Medion Erazer X6805 review

Bulky design leads to curious-looking device

Great Value

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Here is how the Medion Erazer X6805 fared in our suite of benchmark tests:

3DMark Sky Diver: 22,352; Fire Strike: 11,764; Time Spy: 3,732
Cinebench CPU: 830; Graphics: 97.25 fps
Geekbench 4 Single-Core: 4,599; Multi-Core: 14,978
PCMark 8 Home: 3,385
PCMark 8 Battery Life: 2 hours and 42 minutes
Battery Life (TechRadar movie test): 3 hours and 27 minutes
Middle Earth: Shadow of War: 105 fps; (1080p, Low): 57 fps (1080p, Ultra)
Total War: Warhammer II: 101 fps; (1080p, Low); 57 fps (1080p, Ultra) 

All this brings us nicely to the performance. And if we’re honest, it’s pretty good, as expected those 1080p game tests function solidly. 

CineBench scores into the high 800s, which is what we’d expect from a lower spec quad core processor, and single core performance punches in at an impressive 169, which is equivalent to a first gen Ryzen processor, or a Skylake Core i7. So, not too shabby then.

On top of that, you also net some super zippy PCIe SSD action for your OS, and an additional 1TB hard drive for all the games that loading-time isn’t a concern. Definitely bear that last point in mind, because it’s a 5400RPM drive, meaning it is slowww.

Gaming-wise, you can see from our tests that the Medion Erazer X6805 has enough power to almost reach 60 frames per second on Middle Earth: Shadow of War 1080p at ultra settings. This is impressive, as the game remains a graphically-intensive showcase.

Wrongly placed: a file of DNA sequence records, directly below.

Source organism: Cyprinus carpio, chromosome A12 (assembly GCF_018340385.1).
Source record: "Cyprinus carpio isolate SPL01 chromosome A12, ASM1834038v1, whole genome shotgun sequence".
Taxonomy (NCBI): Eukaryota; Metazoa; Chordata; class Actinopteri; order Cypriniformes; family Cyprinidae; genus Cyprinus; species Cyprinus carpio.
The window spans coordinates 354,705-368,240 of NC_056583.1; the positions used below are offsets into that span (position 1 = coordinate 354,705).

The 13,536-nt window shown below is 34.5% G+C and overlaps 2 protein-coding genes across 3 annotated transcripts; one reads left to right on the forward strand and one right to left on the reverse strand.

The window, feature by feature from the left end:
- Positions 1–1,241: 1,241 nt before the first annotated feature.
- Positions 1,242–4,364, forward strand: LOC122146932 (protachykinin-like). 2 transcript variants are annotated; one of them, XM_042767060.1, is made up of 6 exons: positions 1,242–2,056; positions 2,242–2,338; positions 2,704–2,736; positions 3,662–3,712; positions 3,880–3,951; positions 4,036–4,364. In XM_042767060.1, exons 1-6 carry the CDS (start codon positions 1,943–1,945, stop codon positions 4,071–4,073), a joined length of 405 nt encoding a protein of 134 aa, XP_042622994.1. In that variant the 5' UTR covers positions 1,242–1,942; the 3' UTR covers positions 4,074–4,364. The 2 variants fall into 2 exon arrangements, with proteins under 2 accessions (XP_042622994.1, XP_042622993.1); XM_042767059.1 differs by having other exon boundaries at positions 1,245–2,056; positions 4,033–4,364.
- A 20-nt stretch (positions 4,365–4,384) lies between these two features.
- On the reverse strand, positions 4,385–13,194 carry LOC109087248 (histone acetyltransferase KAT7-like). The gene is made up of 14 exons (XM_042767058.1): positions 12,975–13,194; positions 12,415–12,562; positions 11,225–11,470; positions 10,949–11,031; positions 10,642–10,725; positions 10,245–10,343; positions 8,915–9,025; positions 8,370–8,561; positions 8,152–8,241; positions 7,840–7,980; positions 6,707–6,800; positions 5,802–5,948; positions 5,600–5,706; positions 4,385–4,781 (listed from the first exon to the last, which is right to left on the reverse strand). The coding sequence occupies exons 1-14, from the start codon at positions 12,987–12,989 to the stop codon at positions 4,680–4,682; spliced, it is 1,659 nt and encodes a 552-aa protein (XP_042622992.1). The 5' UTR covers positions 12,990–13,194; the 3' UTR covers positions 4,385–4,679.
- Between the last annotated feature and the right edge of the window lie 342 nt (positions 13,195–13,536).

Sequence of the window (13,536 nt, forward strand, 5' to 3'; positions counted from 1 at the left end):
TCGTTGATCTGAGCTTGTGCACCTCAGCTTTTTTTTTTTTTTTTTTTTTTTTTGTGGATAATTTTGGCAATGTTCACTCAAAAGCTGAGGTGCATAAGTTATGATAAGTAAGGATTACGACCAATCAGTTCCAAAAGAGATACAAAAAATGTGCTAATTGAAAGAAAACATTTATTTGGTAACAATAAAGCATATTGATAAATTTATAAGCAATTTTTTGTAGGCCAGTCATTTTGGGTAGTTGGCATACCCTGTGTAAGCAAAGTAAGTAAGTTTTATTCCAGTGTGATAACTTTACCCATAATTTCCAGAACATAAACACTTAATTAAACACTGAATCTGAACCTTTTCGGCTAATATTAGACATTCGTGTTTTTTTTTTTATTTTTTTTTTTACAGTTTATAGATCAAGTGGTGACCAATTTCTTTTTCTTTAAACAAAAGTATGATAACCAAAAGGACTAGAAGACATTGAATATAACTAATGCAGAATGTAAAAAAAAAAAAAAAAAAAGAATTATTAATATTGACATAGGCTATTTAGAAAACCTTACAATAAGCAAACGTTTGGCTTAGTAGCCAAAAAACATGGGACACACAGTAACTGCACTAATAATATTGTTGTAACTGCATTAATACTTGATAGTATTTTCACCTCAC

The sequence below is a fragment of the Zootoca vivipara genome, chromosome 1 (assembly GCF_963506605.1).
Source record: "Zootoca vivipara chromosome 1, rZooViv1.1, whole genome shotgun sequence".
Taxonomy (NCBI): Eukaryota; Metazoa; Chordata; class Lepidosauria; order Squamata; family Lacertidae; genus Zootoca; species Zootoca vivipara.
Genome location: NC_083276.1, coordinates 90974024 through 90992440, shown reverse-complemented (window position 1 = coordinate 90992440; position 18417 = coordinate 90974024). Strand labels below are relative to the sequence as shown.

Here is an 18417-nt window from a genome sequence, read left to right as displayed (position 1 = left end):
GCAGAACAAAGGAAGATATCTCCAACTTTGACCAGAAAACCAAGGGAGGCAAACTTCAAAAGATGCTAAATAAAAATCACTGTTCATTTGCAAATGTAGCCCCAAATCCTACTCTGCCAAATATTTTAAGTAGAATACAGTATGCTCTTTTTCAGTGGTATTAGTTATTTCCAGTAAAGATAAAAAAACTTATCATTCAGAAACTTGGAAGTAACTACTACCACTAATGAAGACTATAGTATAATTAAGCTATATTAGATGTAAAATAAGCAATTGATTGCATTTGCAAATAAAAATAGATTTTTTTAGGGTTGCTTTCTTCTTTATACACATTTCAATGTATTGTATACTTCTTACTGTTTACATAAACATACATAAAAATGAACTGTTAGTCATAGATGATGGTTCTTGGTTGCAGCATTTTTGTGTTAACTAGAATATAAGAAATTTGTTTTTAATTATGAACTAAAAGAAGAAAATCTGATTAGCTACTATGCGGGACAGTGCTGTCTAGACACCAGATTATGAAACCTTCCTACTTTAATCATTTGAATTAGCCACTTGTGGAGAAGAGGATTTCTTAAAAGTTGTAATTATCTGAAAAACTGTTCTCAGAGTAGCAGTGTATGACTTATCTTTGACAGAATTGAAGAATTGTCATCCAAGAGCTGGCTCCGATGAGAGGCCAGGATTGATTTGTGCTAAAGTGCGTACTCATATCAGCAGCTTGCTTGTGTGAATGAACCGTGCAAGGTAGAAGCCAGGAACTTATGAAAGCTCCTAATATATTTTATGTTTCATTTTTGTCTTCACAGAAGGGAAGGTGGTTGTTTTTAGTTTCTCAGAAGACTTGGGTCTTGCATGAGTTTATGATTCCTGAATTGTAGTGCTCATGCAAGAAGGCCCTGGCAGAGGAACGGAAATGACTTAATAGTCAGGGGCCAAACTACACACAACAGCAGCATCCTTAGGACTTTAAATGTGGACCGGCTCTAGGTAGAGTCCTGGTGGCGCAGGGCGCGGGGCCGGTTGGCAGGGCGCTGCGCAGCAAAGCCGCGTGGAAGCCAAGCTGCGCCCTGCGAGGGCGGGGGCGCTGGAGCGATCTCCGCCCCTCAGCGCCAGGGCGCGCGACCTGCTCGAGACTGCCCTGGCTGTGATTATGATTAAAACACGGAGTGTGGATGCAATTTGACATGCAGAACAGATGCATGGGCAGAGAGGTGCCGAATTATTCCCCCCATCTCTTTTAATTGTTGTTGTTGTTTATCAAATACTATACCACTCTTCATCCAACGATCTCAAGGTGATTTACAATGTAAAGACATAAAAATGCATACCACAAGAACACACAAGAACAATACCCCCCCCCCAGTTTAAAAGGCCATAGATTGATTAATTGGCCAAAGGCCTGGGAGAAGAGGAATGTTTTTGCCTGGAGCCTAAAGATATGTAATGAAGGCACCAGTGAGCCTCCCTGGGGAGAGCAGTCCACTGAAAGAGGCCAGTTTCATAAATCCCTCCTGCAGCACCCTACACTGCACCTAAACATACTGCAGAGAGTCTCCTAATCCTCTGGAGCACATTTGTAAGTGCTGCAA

Battery life

As you can see from our benchmarks, battery tests did well. Well, as well as you'd expect from a gaming laptop with powerful battery-guzzling components.

So, on our TechRadar battery life test, where we run a looped 1080p video at 50% brightness, the Medion Erazer X6805 lasted three hours and 27 minutes. So, enough for most films.

On the PCMark 8 battery test, which emulates day-to-day tasks such as web browsing, word processing and video calls, the Medion Erazer X6805 lastest a less impressive two hours and 42 minutes.

If we’re honest, the battery life doesn't matter that much, as the majority of the time you’re going to be plugging this little beauty in to get the most out of those long gaming sessions.


We went into this thinking that on the whole the Medion Erazer X6805 was a little underwhelming. That ugly chassis, the finger print attracting aluminium, the love it or loathe it keyboard, and the janky buttons didn’t really set us up with a good impression. 

But we’re spoilt with multi-thousand pound laptops and ultrabooks on a day-by-day basis. If you step away from all of that, and take a long hard look at the price and the competition available right now in the UK from Medion’s more mainstream competitors, the Erazer really is a fine machine.

OK, so it’s a got a few foibles, but on the whole it’s really hard to argue with the performance you get for the money. 

The value you’re getting here is impeccable. This is a well-rounded machine. If you think about it in terms of cars it might not be a Ferrari, but it's more like that little Nissan GT that costs 1/10th the price and beats it to the finish line. That’s exactly what this is: excellent value. If 1080p is your resolution of choice, and £900 is your budget, you can’t go wrong with this.